In light of recent events, faculty, staff and students of Washburn have been pushing administration for campus reform regarding inclusion and sensitivity. 

While improvements with regards to developing a student centered relational teaching approach are still required, Washburn is still achieving some success in this area as many can testify that other universities, specifically the larger ones, function quite robotically where trusting relationships with professors are scarce.

In April 2019, Dwane Simmons, a Washburn student, was shot and killed at a party. Many Washburn students were there. The campus was greatly affected by the tragedy.

An all faculty and staff email was sent out Sunday, April 28. The email addressed the shooting and Simmon's untimely death. The email did not provide resources to faculty and staff besides stating: "We also want to make sure that the campus community knows that we have counseling resources available. We will have counselors on campus today (April 28) and the counseling help line--785-670-3100--is available 24 hours a day."

JuliAnn Mazacheck also sent an all staff and faculty email the following Tuesday, April 30. The email encouraged faculty and staff to work with students affected by the traumatic event and the chair of their department regarding students who may not be able to complete the class or finals. The email encouraged faculty and staff to refer campus mental health services to students. 

To the best of our knowledge, there was no required seminar or all-staff, in-person meeting held for faculty and staff on how to best handle the student trauma that occurred from the tragedy. There was no actual required guidance training for the faculty and staff of Washburn on how to address the situation to students, how to best help students, how to recognize a student having a breakdown in class or a revision to finals week requirements.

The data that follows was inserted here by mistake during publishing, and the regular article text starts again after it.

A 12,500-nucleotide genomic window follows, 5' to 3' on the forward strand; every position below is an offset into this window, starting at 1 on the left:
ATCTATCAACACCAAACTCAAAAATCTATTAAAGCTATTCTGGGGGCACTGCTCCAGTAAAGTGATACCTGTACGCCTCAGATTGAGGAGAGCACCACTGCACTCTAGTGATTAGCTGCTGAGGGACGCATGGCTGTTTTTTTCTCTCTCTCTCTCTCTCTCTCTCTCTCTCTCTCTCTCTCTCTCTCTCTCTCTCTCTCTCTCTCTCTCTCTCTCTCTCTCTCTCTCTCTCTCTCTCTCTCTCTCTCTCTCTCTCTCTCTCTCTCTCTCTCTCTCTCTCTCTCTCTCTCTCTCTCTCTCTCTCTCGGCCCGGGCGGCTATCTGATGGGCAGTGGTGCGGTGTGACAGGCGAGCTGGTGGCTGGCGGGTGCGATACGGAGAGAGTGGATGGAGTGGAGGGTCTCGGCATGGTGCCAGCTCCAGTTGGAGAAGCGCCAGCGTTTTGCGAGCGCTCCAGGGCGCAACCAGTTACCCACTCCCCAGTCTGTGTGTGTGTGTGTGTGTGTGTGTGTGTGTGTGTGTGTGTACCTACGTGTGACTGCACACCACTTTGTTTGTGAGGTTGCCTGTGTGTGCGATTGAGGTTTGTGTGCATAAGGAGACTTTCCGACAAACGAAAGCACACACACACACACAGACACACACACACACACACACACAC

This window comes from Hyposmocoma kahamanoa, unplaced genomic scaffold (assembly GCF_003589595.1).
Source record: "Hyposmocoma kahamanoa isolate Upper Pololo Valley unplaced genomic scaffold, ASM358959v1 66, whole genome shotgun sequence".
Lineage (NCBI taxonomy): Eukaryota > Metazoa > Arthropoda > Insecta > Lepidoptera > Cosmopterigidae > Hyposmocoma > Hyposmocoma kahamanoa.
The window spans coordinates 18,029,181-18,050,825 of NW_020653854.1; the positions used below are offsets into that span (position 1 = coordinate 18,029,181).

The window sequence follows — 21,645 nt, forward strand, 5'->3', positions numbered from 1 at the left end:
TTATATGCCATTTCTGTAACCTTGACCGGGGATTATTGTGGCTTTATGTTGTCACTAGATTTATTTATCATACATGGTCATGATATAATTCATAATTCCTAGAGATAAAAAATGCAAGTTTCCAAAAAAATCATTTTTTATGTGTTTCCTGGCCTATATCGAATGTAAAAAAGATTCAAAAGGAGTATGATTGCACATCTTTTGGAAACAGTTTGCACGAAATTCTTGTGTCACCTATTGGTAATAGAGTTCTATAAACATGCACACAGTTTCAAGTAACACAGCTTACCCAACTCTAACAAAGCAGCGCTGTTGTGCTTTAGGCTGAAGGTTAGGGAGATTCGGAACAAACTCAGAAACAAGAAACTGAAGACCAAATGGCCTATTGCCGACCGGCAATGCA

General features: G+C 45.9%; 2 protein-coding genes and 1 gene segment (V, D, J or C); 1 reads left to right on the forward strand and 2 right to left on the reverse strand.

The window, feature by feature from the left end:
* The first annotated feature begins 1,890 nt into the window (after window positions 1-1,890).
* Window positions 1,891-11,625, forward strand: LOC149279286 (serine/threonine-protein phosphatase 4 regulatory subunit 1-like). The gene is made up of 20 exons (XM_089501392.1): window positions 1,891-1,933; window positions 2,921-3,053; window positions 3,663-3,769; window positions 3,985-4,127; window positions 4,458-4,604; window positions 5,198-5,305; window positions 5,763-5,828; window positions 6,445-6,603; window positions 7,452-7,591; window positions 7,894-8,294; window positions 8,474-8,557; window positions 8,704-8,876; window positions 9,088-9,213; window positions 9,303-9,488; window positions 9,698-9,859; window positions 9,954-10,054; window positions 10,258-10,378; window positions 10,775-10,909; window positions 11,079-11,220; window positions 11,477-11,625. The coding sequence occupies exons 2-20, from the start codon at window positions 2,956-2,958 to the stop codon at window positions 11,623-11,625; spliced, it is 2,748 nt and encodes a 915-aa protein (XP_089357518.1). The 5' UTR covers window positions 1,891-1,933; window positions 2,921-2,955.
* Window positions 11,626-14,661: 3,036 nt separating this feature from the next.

A traumatic event is defined by the American Psychological Association as “one in which a person experiences, witnesses or is confronted with threatened (or actual) death, serious injury or threat to the physical integrity of oneself or others. Trauma can happen as a result of, but not limited to, physical, sexual, verbal or emotional abuse, war, violence, neglect or natural disasters.

According to population studies conducted by the National Center for Mental Health Promotion and Youth Violence Prevention, approximately 60 percent of children will experience or witness trauma before the age of 18. An estimated seven out of ten adults in America have experienced a traumatic event at least one time. Of those who experience trauma, about 20 percent develop Post Traumatic Stress Disorder (American Psychological Association).

Jessica Cless is an Assistant Professor of the Human Services Department. Cless led the event “Trauma-informed Teaching Practices in Higher Education” that was part of the Certificate of Inclusive Teaching and Learning event opportunities.

The issue of sensitive and inclusive teaching has wide reach as Cless explains, “A lot of students will have experienced trauma by the time they get to college or will experience trauma while in college, this can really disrupt the learning experience, so it is relevant for all teachers, all subjects”.

To teach and engage inclusively requires an understanding of not just the content of our speech, but how it is conveyed. Cless said, “How do we talk about these things if they do come up in class or are relevant to our students? There are some things that we can’t control, like the student we lost this past semester or students who experience racism or crime on campus, that happens outside of our classroom. When it’s still relevant to students, how do we engage when we are teaching, either about these topics or within the context of what’s occurring in the community.”